Twins born at 37 weeks. Welcome to the world!

The 27th of June 2019 (37+1 weeks pregnant), was the day we were booked in to meet our DCDA Fraternal twin boys. With all my anxiety, the best course of action was to be an elective c-section, so that as much as possible, I would be able to ‘cope’ and ensure that both boys were safe. In hindsight, electing to have that birth procedure quite possibly saved my life.

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Twins born vaginally at 38 weeks. My twin birth story.

twins born naturally at 38 weeks

Author: Katie Bowman

When I found out I was pregnant with DCDA twins, I felt personally attacked by my uterus and the idea of birthing twins sent me into a spiral of anxiety and panic.

The words premature birth and c-section flashed into my mind because they were the only things I ever heard about when it came to birthing multiples, but they were also the 2 things I was hoping to avoid.

Pregnancy was incredibly uncomfortable but otherwise healthy – except for one hospital admission at 22 weeks for possible premature labour. Other than that, my body was a solid baby jail and held those babies safely until I was induced at 38+2.

Enormous, miserable, barely able to move but incredibly proud of my body, I walked into the hospital at 7am ready to evict our new family members. Twin A was a team player and had been head down since about 20 weeks, so we were ready to get the party started.

epidural and twin birth
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Giving birth to twins while in isolation

covid-19 and twin birth

Author: Jemma Cullen

Giving birth to twins while in isolation

In July 2019 I was eagerly awaiting the arrival of our second and third children, MCDA twins (their gender a surprise even to us!). I spent my days resting where possible and enjoying time with our daughter, Hazel (3 years old). A caesarean had been scheduled for Wednesday, 24 July 2019 (35+5).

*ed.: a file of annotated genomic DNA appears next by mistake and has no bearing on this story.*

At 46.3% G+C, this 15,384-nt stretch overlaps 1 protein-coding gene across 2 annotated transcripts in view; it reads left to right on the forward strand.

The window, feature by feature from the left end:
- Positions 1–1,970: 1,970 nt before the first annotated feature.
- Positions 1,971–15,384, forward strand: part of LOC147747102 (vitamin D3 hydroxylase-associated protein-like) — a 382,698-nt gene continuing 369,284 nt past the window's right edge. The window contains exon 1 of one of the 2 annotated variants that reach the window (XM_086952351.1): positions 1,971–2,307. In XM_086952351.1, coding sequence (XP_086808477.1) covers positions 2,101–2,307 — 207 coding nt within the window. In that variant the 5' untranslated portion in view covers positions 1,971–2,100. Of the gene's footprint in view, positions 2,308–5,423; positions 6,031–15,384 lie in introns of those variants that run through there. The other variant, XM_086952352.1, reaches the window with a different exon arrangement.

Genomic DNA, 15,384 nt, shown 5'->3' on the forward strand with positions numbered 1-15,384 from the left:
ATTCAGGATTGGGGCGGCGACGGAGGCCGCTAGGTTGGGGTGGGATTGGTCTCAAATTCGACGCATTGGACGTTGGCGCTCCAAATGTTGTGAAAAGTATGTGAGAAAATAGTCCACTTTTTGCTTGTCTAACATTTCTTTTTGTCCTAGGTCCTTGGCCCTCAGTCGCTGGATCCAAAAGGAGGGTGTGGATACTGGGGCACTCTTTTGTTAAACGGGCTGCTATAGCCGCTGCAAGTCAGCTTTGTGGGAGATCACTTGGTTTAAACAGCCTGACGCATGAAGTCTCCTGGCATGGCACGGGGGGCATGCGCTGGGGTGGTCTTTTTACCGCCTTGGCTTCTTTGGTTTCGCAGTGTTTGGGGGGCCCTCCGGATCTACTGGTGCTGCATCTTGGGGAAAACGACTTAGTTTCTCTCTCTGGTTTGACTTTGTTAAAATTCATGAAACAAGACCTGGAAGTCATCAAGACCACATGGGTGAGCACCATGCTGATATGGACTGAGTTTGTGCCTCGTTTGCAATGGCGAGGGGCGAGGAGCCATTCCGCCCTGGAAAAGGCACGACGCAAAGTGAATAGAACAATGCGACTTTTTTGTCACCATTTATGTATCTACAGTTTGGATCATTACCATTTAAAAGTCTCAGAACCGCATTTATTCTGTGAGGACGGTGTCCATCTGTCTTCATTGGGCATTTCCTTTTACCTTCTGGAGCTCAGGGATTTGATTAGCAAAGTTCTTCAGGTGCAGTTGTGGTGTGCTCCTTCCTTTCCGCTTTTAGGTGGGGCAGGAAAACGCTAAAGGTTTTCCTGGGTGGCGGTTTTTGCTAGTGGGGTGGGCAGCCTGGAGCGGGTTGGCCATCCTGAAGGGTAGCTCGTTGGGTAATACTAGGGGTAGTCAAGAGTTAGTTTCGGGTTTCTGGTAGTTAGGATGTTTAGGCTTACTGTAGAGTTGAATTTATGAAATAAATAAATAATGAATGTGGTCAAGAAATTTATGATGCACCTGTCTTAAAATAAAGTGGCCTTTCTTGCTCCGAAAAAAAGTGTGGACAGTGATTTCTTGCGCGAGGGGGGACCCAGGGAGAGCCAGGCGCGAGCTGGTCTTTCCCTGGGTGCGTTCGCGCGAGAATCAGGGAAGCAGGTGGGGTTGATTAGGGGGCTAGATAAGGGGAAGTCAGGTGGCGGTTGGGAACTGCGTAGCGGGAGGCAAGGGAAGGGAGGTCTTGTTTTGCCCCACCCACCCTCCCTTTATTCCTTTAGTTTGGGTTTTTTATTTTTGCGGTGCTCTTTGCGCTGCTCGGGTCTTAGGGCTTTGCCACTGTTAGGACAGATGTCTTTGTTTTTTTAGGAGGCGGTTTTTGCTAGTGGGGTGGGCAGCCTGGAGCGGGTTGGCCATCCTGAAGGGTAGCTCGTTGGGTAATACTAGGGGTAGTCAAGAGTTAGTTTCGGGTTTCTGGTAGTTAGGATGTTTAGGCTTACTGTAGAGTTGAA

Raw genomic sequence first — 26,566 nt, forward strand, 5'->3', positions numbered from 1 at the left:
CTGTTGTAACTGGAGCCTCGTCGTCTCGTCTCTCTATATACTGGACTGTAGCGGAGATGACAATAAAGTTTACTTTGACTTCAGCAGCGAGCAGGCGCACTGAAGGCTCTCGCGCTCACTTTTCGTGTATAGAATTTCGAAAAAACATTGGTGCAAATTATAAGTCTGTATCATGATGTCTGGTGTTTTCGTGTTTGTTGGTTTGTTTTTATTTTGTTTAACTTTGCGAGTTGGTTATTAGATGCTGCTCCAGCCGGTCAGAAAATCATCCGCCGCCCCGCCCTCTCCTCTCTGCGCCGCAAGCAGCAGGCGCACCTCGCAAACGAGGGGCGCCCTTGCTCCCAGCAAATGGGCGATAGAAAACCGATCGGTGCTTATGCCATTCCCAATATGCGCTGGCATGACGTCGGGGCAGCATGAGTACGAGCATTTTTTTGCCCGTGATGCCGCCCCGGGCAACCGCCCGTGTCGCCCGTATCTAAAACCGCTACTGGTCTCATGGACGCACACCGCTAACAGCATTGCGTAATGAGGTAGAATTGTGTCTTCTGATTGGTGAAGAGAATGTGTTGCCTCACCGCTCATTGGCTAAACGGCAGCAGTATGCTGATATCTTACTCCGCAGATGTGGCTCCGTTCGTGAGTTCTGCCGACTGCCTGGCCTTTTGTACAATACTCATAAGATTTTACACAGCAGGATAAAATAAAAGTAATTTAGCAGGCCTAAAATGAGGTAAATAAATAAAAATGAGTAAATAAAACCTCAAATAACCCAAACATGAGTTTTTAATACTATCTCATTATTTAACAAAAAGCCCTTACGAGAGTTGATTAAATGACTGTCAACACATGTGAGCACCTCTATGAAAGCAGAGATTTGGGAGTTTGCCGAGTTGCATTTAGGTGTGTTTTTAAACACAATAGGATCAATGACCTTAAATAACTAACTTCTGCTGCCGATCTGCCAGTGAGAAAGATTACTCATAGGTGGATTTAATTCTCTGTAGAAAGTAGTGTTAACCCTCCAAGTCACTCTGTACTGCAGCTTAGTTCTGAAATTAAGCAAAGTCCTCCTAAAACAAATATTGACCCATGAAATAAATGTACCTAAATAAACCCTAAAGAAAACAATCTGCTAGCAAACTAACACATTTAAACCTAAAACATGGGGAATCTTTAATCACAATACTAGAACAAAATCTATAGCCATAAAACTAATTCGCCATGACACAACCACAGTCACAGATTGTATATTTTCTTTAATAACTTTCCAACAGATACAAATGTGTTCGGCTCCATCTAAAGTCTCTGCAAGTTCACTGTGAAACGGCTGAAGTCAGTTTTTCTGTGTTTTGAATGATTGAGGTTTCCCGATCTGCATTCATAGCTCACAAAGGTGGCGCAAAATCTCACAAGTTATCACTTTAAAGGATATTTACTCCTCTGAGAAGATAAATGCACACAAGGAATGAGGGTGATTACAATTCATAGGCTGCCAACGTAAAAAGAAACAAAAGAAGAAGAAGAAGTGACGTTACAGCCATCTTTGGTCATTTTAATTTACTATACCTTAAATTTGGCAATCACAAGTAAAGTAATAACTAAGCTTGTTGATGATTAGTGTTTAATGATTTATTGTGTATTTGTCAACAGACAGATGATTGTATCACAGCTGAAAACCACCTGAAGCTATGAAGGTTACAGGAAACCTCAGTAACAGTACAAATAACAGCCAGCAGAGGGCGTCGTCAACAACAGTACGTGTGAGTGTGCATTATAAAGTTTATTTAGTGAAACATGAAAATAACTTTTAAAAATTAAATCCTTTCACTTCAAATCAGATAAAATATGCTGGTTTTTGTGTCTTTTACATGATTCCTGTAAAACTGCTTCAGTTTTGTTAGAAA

The day prior to scheduled delivery I became extremely unwell, had difficulty breathing and was admitted to hospital. In the early evening, a swab test returned a positive result. It was confirmed I had Influenza A despite having had the flu vaccine.

Doctors were extremely worried about me and determined that delivery would go ahead as planned the next day, however, I would be giving birth to twins while in isolation. The twins would be taken to NICU/SCN upon their arrival. I would not be able to visit or care for the twins until I was well.

Thankfully my fiancé, Brett, was well and he was able to remain with and care for the twins. Hazel was to stay with my parents as originally planned.

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Anxiety due to Coronavirus

COVID-19 and anxiety

Author: Amanda Curran, Registered Psychologist

Dealing with the anxiety around COVID-19

Information is coming from every angle, and it’s confusing.

Things are changing by the day, and even by the hour.

anxiety from coronavirus

It would be easy to panic, feel your heart race when someone sneezes or coughs around you, but is this helpful?

For the majority of people COVOD-19 will not enter your home. And if it does you will feel unwell for a week or so (or may not even know you have it) and then recover fully, able to re-enter your life fully after all symptoms have subsided. Some however will get very ill, very quickly and will need medical attention.